Russians appreciate the opportunity to save time and effort, ordering not only smartphones online but also household appliances, food, clothes, household goods and more, the paper quotes TelecomDaily CEO Denis Kuskov as saying. According to his estimates, Russians will purchase about 35% of smartphones online by 2024.
At the same time, most smartphones are still sold in physical retail, because people are accustomed to seeing everything with their own eyes, says Sergei Polovnikov from Content Review. Online shopping is often uncomfortable for the older generation, he went on to say. A certain distrust of online stores plays its role as well. Many potential customers are worried that they could purchase faulty goods or the seller could disappear, the expert explained.
Nezavisimaya Gazeta: Kiev demands more money from Moscow
In May, The Hague will host hearings on the amount of compensation that Ukraine’s Naftogaz demands from Russia in return for assets lost in Crimea. Ukraine expects the final decision on a specific amount to be handed down by mid-2021, Nezavisimaya Gazeta writes. The Ukrainian company said on Monday that the amount of losses plus interest were estimated at about $8 bln.
At the end of last year, Russia’s energy giant Gazprom paid $2.9 bln awarded to Naftogaz by a Stockholm arbitration ruling. In late 2017-early 2018, the Stockholm Arbitration ruled on disputes between Gazprom and Naftogaz over gas supplies and transit contracts. Naftogaz was supposed to pay about $2 bln to Gazprom, while Gazprom was expected to pay about $4.6 bln to Naftogaz.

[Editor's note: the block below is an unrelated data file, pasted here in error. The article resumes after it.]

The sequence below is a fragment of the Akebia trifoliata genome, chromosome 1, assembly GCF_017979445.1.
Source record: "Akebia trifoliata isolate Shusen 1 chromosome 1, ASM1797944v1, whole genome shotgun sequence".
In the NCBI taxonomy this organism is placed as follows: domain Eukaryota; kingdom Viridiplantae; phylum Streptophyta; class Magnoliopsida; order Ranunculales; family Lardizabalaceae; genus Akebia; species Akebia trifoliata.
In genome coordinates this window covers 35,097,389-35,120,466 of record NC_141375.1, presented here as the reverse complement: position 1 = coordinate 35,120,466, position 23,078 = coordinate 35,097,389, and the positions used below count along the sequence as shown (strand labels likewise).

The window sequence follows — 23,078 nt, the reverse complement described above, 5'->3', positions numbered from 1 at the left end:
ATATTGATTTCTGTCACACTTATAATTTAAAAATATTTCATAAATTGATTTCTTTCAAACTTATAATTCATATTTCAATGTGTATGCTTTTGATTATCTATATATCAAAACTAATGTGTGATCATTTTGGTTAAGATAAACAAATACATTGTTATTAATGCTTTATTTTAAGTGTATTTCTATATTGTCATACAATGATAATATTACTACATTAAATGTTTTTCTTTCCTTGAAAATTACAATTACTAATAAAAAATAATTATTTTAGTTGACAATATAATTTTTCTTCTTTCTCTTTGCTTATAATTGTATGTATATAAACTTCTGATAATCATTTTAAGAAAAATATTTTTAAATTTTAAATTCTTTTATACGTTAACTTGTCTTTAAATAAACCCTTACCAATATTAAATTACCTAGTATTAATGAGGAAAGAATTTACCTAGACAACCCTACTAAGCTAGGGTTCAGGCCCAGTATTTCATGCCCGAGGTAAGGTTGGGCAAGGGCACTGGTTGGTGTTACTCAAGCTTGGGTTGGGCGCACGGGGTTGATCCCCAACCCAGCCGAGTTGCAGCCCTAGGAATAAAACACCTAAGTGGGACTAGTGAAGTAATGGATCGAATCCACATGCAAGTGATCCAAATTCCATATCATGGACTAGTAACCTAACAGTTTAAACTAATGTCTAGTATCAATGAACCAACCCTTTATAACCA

Meanwhile, Ukraine itself owes a debt to Russia, better known as the so-called "Yanukovich debt," which has grown from $3 bln to $4.5 bln (taking into account penalty fees). The return of this money is questioned because of the ongoing discussion regarding the procedure, according to which a decision on paying down that debt should be made.
"There are several scenarios regarding Naftogaz’s requirements on assets in Crimea," the paper quotes Anna Bodrova, a senior analyst at Alpari Center, as saying. "One of them is endless litigation, which can drag on for years and end in nothing. Another option is to find an intermediate compromise. For example, one of the parties can cut the amount of compensation, while the other side can withdraw its claims," she said.